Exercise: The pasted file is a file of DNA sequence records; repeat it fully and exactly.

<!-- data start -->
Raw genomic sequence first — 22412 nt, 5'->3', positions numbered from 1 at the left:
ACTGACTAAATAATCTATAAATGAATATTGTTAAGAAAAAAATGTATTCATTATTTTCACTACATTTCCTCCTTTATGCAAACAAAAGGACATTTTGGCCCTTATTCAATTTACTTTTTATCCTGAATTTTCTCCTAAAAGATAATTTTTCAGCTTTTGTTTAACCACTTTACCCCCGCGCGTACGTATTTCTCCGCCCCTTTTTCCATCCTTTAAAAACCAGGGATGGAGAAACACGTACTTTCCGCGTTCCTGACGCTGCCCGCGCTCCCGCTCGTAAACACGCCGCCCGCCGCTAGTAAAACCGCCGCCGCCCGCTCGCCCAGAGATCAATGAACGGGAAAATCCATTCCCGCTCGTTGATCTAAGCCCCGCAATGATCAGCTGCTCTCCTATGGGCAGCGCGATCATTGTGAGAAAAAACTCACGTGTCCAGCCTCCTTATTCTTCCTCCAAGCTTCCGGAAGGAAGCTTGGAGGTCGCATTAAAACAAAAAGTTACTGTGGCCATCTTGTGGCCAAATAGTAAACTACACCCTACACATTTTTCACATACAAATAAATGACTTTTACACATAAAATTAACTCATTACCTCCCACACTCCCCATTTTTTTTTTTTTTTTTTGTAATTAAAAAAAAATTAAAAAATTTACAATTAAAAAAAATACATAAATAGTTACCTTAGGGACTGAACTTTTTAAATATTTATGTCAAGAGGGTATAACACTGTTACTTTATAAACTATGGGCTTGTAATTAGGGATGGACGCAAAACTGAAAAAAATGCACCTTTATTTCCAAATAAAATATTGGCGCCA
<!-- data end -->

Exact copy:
Raw genomic sequence first — 22412 nt, 5'->3', positions numbered from 1 at the left:
ACTGACTAAATAATCTATAAATGAATATTGTTAAGAAAAAAATGTATTCATTATTTTCACTACATTTCCTCCTTTATGCAAACAAAAGGACATTTTGGCCCTTATTCAATTTACTTTTTATCCTGAATTTTCTCCTAAAAGATAATTTTTCAGCTTTTGTTTAACCACTTTACCCCCGCGCGTACGTATTTCTCCGCCCCTTTTTCCATCCTTTAAAAACCAGGGATGGAGAAACACGTACTTTCCGCGTTCCTGACGCTGCCCGCGCTCCCGCTCGTAAACACGCCGCCCGCCGCTAGTAAAACCGCCGCCGCCCGCTCGCCCAGAGATCAATGAACGGGAAAATCCATTCCCGCTCGTTGATCTAAGCCCCGCAATGATCAGCTGCTCTCCTATGGGCAGCGCGATCATTGTGAGAAAAAACTCACGTGTCCAGCCTCCTTATTCTTCCTCCAAGCTTCCGGAAGGAAGCTTGGAGGTCGCATTAAAACAAAAAGTTACTGTGGCCATCTTGTGGCCAAATAGTAAACTACACCCTACACATTTTTCACATACAAATAAATGACTTTTACACATAAAATTAACTCATTACCTCCCACACTCCCCATTTTTTTTTTTTTTTTTTGTAATTAAAAAAAAATTAAAAAATTTACAATTAAAAAAAATACATAAATAGTTACCTTAGGGACTGAACTTTTTAAATATTTATGTCAAGAGGGTATAACACTGTTACTTTATAAACTATGGGCTTGTAATTAGGGATGGACGCAAAACTGAAAAAAATGCACCTTTATTTCCAAATAAAATATTGGCGCCA